A perfect theatrical experience. Dennis Kelly’s script, Lyndsey Turner’s direction and Es Devlin’s literally stunning stage were all spot-on. Carey Mulligan’s solo performance was enthralling. Like her unnamed character, I was charmed and disarmed, lured in, trapped in the tragedy. By the end I was sobbing into the darkness.

A large crowd in a theatre, watching a four-piece band performing.

A live band perform as the crowds arrive at the Bridge Theatre.

Julius Caesar – Bridge Theatre

My first trip to the Bridge Theatre and my first live experience of Julius Caesar. It was noisy, messy; electric. On the floor the audience became the huddled masses, whipped to a frenzy, herded between shifting sets. Populist politics, back-room ambition and the power of the rally were all terrifyingly prescient. Nicholas Hytner’s production had an incredible ensemble cast but David Morrissey’s Mark Antony really stood out.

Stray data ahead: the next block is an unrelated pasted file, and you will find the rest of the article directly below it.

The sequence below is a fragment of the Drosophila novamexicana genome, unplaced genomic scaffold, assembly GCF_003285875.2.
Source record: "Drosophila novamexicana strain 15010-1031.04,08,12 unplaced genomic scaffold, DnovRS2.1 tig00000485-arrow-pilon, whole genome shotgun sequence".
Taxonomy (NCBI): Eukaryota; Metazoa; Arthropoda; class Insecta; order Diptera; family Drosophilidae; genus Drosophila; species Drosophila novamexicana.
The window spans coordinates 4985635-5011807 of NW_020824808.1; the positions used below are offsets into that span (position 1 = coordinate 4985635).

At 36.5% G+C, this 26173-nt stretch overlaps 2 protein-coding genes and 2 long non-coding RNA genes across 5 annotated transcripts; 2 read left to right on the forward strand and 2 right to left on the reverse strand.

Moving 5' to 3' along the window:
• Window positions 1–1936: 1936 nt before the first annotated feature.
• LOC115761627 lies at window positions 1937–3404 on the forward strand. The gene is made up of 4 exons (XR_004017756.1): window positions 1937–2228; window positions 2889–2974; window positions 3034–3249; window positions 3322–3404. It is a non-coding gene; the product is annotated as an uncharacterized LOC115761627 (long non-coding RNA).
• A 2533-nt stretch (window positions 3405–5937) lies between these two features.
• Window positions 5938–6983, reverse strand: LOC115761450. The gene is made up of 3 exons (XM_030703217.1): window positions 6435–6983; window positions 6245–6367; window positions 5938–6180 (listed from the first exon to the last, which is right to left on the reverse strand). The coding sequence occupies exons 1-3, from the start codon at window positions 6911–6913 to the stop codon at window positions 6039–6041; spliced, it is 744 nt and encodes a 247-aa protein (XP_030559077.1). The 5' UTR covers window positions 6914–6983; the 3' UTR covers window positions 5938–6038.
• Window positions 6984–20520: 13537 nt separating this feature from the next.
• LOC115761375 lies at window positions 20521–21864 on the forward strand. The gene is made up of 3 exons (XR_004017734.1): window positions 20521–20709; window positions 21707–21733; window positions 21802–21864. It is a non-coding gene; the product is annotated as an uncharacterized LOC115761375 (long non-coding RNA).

A woman, wearing a Votes for Women sash, smiles amongst items in a shop.

Gifts (and some expensive cocktails) available in the National Trust’s Suffragette tea-shop.

Suffragette City

In a year of anniversary celebrations (the women-only Processions event was remarkable, and Gillian Waering’s statue of Millicent Fawcett was a welcome addition to Parliament Square), I particularly enjoyed this immersive experience in the secret Suffragette HQ below Piccadilly Circus. We were taught about suffrage and self defence, sent on missions to post letter-bombs and graffiti the pavements, and locked-up with cell-mates who became so belligerent that I worried we might have to spend the night.